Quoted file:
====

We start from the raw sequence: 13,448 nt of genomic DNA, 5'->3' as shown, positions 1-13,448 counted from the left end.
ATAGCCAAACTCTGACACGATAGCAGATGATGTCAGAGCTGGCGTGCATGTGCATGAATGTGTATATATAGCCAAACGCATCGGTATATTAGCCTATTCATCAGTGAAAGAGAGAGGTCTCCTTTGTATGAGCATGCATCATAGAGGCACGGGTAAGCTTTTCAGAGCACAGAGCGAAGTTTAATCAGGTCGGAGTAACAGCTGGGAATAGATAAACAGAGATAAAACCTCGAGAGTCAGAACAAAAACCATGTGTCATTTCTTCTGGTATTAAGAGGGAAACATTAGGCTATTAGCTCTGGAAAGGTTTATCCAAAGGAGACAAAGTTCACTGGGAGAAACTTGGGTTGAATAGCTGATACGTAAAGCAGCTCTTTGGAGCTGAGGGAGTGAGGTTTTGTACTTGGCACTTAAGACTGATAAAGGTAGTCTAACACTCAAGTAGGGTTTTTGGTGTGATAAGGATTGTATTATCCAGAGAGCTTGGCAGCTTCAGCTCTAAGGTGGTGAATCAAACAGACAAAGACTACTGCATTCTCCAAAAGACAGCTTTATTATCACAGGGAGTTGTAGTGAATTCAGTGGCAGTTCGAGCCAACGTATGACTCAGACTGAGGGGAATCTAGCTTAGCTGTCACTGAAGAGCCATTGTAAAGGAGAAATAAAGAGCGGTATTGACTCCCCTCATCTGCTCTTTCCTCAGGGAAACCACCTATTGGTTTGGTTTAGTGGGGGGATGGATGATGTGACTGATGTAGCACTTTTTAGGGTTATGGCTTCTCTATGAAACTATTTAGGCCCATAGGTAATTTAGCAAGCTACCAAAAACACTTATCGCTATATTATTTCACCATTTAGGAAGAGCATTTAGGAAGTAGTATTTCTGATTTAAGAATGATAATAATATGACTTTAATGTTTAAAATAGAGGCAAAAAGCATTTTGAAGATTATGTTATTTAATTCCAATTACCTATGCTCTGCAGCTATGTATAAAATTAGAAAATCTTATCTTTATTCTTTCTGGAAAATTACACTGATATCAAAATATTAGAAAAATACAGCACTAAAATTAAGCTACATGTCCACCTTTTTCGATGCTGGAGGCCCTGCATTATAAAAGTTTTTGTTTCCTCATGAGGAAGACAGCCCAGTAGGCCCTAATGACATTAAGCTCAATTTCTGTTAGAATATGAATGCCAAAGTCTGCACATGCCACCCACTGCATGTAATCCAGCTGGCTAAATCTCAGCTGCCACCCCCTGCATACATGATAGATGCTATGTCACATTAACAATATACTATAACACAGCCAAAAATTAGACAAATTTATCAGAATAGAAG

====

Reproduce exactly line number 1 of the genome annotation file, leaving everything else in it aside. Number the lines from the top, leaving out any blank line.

We start from the raw sequence: 13,448 nt of genomic DNA, 5'->3' as shown, positions 1-13,448 counted from the left end.